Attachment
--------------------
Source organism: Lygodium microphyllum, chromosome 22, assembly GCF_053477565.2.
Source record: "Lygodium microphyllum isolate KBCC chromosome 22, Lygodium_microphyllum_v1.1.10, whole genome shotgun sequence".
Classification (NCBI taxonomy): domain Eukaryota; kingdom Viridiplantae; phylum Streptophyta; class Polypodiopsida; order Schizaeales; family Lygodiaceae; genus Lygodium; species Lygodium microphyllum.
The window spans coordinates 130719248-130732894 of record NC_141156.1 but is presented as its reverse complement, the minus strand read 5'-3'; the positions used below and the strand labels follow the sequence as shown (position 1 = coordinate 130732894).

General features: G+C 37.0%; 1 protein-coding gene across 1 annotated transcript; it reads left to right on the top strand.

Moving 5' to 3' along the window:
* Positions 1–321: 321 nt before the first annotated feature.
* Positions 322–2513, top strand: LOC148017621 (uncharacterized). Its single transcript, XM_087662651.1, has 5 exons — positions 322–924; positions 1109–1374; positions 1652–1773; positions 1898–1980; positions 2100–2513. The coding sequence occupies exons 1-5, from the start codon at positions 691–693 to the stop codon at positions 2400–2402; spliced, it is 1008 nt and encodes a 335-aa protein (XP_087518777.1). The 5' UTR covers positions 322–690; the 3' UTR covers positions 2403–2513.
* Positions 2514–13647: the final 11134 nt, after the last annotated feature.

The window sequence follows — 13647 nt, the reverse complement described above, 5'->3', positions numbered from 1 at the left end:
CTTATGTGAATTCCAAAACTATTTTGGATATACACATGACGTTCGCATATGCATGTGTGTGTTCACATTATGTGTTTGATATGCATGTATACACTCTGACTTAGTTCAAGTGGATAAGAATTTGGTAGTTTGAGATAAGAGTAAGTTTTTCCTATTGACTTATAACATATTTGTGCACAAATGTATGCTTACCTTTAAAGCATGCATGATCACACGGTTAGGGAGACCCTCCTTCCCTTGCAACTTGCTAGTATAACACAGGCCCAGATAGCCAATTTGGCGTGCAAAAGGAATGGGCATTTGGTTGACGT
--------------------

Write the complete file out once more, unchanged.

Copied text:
Source organism: Lygodium microphyllum, chromosome 22, assembly GCF_053477565.2.
Source record: "Lygodium microphyllum isolate KBCC chromosome 22, Lygodium_microphyllum_v1.1.10, whole genome shotgun sequence".
Classification (NCBI taxonomy): domain Eukaryota; kingdom Viridiplantae; phylum Streptophyta; class Polypodiopsida; order Schizaeales; family Lygodiaceae; genus Lygodium; species Lygodium microphyllum.
The window spans coordinates 130719248-130732894 of record NC_141156.1 but is presented as its reverse complement, the minus strand read 5'-3'; the positions used below and the strand labels follow the sequence as shown (position 1 = coordinate 130732894).

General features: G+C 37.0%; 1 protein-coding gene across 1 annotated transcript; it reads left to right on the top strand.

Moving 5' to 3' along the window:
* Positions 1–321: 321 nt before the first annotated feature.
* Positions 322–2513, top strand: LOC148017621 (uncharacterized). Its single transcript, XM_087662651.1, has 5 exons — positions 322–924; positions 1109–1374; positions 1652–1773; positions 1898–1980; positions 2100–2513. The coding sequence occupies exons 1-5, from the start codon at positions 691–693 to the stop codon at positions 2400–2402; spliced, it is 1008 nt and encodes a 335-aa protein (XP_087518777.1). The 5' UTR covers positions 322–690; the 3' UTR covers positions 2403–2513.
* Positions 2514–13647: the final 11134 nt, after the last annotated feature.

The window sequence follows — 13647 nt, the reverse complement described above, 5'->3', positions numbered from 1 at the left end:
CTTATGTGAATTCCAAAACTATTTTGGATATACACATGACGTTCGCATATGCATGTGTGTGTTCACATTATGTGTTTGATATGCATGTATACACTCTGACTTAGTTCAAGTGGATAAGAATTTGGTAGTTTGAGATAAGAGTAAGTTTTTCCTATTGACTTATAACATATTTGTGCACAAATGTATGCTTACCTTTAAAGCATGCATGATCACACGGTTAGGGAGACCCTCCTTCCCTTGCAACTTGCTAGTATAACACAGGCCCAGATAGCCAATTTGGCGTGCAAAAGGAATGGGCATTTGGTTGACGT